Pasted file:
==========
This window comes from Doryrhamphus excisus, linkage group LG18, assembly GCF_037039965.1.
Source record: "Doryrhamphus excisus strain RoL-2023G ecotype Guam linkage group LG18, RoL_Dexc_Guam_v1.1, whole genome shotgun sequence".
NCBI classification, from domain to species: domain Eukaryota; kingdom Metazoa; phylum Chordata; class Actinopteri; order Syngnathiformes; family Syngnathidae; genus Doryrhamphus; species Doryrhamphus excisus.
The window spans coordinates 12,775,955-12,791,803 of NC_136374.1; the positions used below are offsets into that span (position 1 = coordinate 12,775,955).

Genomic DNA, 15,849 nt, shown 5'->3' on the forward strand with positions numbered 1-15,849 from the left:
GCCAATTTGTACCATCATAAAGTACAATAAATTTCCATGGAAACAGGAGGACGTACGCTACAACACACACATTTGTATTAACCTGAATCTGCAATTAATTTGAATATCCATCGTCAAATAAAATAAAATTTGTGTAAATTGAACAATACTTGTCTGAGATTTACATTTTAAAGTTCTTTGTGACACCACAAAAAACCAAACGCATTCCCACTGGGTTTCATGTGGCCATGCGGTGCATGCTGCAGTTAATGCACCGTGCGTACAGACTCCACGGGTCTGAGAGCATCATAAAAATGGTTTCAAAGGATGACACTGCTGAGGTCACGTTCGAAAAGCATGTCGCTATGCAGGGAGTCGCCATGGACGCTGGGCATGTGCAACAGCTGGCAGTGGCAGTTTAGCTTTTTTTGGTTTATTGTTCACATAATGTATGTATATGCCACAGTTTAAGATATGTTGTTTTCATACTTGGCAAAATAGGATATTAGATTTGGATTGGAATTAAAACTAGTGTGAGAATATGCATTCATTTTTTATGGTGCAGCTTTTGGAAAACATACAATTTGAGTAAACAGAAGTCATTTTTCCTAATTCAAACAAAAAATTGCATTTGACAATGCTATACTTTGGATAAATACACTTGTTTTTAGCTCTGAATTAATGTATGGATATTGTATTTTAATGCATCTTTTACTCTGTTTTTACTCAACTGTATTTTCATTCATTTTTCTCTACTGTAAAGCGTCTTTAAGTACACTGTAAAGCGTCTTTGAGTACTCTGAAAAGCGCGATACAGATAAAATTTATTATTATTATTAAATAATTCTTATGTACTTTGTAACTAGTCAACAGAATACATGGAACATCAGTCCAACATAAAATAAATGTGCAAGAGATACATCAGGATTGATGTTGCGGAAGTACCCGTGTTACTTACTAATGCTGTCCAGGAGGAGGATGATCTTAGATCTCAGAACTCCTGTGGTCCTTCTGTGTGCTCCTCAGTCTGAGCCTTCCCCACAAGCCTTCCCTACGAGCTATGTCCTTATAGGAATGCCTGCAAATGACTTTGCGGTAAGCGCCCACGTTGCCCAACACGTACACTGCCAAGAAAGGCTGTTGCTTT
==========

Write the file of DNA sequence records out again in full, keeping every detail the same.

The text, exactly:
This window comes from Doryrhamphus excisus, linkage group LG18, assembly GCF_037039965.1.
Source record: "Doryrhamphus excisus strain RoL-2023G ecotype Guam linkage group LG18, RoL_Dexc_Guam_v1.1, whole genome shotgun sequence".
NCBI classification, from domain to species: domain Eukaryota; kingdom Metazoa; phylum Chordata; class Actinopteri; order Syngnathiformes; family Syngnathidae; genus Doryrhamphus; species Doryrhamphus excisus.
The window spans coordinates 12,775,955-12,791,803 of NC_136374.1; the positions used below are offsets into that span (position 1 = coordinate 12,775,955).

Genomic DNA, 15,849 nt, shown 5'->3' on the forward strand with positions numbered 1-15,849 from the left:
GCCAATTTGTACCATCATAAAGTACAATAAATTTCCATGGAAACAGGAGGACGTACGCTACAACACACACATTTGTATTAACCTGAATCTGCAATTAATTTGAATATCCATCGTCAAATAAAATAAAATTTGTGTAAATTGAACAATACTTGTCTGAGATTTACATTTTAAAGTTCTTTGTGACACCACAAAAAACCAAACGCATTCCCACTGGGTTTCATGTGGCCATGCGGTGCATGCTGCAGTTAATGCACCGTGCGTACAGACTCCACGGGTCTGAGAGCATCATAAAAATGGTTTCAAAGGATGACACTGCTGAGGTCACGTTCGAAAAGCATGTCGCTATGCAGGGAGTCGCCATGGACGCTGGGCATGTGCAACAGCTGGCAGTGGCAGTTTAGCTTTTTTTGGTTTATTGTTCACATAATGTATGTATATGCCACAGTTTAAGATATGTTGTTTTCATACTTGGCAAAATAGGATATTAGATTTGGATTGGAATTAAAACTAGTGTGAGAATATGCATTCATTTTTTATGGTGCAGCTTTTGGAAAACATACAATTTGAGTAAACAGAAGTCATTTTTCCTAATTCAAACAAAAAATTGCATTTGACAATGCTATACTTTGGATAAATACACTTGTTTTTAGCTCTGAATTAATGTATGGATATTGTATTTTAATGCATCTTTTACTCTGTTTTTACTCAACTGTATTTTCATTCATTTTTCTCTACTGTAAAGCGTCTTTAAGTACACTGTAAAGCGTCTTTGAGTACTCTGAAAAGCGCGATACAGATAAAATTTATTATTATTATTAAATAATTCTTATGTACTTTGTAACTAGTCAACAGAATACATGGAACATCAGTCCAACATAAAATAAATGTGCAAGAGATACATCAGGATTGATGTTGCGGAAGTACCCGTGTTACTTACTAATGCTGTCCAGGAGGAGGATGATCTTAGATCTCAGAACTCCTGTGGTCCTTCTGTGTGCTCCTCAGTCTGAGCCTTCCCCACAAGCCTTCCCTACGAGCTATGTCCTTATAGGAATGCCTGCAAATGACTTTGCGGTAAGCGCCCACGTTGCCCAACACGTACACTGCCAAGAAAGGCTGTTGCTTT